Police, feds bust Detroit gang 'Related Through Money'

Five members of a west side Detroit gang Related Through Money or RTM - with the oldest being 21 years old.
A part of northwest Detroit known as the "Skuddzone," is where police, and residents say the violent gang RTM, or "Related Through Money," claim their turf. 

In an indictment unsealed this week, Detroit police, working with the FBI, announced charges of racketeering and operation of a criminal enterprise against five suspected members.

"They're reckless, they need to be off the street," said Kelly, a resident  who lives near the Skuddzone. "I think all of these gangs around here need to be off the street."

The indictment charges 20-year-olds Deonta Matthews known as "CEO tae," Meyer Thedford, Brandon Sims known as "B," and 19-year-olds Brandon Owens or "Little B," and Antwan Foster-Stockton known as "Twan." 

The indictment has more than 75 crimes listed: Shootings, murders, assaults, carjackings and armed robberies.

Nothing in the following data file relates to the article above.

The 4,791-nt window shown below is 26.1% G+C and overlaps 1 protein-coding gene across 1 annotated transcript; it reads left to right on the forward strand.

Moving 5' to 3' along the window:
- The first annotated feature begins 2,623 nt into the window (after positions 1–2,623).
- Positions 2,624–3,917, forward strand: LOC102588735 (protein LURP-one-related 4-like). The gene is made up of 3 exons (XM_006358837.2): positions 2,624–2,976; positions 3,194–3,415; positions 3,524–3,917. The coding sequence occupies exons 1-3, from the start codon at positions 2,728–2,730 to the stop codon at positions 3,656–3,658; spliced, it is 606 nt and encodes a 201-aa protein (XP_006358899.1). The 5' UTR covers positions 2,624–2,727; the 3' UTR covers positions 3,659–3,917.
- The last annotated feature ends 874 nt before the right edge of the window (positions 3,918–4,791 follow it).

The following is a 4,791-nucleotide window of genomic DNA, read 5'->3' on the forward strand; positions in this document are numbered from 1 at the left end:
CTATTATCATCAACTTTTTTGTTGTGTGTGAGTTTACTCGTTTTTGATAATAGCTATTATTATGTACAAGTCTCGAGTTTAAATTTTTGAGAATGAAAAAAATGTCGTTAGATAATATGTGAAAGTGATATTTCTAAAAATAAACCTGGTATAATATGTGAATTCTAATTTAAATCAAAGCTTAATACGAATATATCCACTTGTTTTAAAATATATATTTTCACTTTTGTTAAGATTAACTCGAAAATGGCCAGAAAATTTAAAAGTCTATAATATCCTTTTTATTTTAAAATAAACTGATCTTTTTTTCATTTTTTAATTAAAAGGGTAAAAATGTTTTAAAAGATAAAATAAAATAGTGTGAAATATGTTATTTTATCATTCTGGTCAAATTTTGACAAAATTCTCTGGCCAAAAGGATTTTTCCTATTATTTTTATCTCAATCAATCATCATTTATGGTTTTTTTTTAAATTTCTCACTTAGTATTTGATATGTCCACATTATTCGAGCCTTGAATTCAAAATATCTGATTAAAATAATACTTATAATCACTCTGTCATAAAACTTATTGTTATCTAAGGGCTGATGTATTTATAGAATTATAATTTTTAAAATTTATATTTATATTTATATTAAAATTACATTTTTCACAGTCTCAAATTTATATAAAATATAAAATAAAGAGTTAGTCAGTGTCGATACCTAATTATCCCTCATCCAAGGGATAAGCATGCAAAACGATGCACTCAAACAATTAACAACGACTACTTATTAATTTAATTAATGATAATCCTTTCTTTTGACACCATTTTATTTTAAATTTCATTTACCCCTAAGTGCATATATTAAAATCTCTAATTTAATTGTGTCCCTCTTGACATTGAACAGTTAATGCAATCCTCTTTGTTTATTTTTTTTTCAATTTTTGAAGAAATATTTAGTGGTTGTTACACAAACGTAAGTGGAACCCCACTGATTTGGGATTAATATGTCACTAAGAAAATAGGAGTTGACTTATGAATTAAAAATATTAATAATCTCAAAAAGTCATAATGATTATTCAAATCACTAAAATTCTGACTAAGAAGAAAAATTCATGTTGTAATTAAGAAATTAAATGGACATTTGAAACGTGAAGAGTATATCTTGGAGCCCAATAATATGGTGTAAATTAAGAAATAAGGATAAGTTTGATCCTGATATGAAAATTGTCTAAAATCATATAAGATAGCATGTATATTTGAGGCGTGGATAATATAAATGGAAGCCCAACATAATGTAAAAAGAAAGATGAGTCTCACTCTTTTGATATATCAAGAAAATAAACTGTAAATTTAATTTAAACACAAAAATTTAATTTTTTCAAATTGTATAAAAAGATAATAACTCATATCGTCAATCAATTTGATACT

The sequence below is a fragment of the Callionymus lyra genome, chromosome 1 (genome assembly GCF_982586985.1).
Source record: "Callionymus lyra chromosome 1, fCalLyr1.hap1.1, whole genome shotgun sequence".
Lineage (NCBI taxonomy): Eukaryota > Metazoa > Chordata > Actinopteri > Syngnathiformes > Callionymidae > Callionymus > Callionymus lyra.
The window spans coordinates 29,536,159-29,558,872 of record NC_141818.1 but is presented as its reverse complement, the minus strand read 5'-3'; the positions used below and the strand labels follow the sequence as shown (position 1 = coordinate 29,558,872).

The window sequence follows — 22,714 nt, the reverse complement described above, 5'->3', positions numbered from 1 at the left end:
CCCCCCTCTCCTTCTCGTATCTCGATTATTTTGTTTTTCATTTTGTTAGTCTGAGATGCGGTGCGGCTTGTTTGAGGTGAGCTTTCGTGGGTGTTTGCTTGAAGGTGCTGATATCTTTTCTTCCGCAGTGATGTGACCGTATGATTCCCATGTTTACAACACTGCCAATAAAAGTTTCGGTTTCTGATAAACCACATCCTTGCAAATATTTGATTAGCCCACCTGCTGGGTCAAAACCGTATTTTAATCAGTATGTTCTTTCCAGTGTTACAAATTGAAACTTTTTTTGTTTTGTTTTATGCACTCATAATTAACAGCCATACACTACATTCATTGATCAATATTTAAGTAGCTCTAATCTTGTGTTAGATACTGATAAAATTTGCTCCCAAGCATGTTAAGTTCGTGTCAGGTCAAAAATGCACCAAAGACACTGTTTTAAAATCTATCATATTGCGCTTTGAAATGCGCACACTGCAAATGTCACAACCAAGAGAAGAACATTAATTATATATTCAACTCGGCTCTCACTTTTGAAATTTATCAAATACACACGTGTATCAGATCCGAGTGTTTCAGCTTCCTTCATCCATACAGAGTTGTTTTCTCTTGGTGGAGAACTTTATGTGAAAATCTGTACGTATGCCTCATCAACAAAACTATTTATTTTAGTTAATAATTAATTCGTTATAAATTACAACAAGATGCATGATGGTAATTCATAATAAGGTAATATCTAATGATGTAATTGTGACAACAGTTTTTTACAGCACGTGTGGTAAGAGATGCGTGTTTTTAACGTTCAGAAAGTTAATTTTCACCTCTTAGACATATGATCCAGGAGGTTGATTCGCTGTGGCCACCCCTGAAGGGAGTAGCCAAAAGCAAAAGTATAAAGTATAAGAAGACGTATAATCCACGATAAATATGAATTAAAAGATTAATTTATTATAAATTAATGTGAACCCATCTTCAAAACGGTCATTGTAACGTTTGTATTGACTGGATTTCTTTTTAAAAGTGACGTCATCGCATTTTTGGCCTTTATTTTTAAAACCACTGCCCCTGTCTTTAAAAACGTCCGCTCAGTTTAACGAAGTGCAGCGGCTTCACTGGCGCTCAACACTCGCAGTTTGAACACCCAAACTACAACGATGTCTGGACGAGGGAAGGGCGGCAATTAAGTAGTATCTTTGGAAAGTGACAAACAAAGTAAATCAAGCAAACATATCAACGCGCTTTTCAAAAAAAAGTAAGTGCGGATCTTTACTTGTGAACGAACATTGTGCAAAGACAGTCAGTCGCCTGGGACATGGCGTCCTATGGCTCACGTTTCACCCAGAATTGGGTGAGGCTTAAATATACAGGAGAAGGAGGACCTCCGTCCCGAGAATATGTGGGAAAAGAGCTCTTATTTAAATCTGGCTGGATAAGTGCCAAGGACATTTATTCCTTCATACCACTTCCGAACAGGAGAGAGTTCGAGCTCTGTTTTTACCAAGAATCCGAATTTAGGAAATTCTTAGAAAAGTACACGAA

This included several jewelry store robberies in Michigan, Indiana, Kentucky, Wisconsin and Ohio.

The indictment also accuses the Related Through Money members of threatening and intimidating Cody High School students, who police say may have witnessed a homicide. 

The U.S. attorney's office says the Detroit One initiative, led by Detroit police - and the FBI violent gang task force -- has arrested 40 members and leaders of different gangs within the last two years. 

The RTM members, according to the indictment, posted videos on Instagram bragging about their crimes even showing their weapons and faces. 

Also, they allegedly left numerous threats on Facebook to so-called snitches.

"I have no sympathy for none of them," said Tonya, who lives near the Skuddzone. "How stupid is that? Where are your parents?"

The latest five are now facing hefty prison time.

Those living here, say they're fed up.

"If they want to be involved in something, get in a book club," Tonya said. "If they want to be involved in something, take their butts back to school and make a difference."

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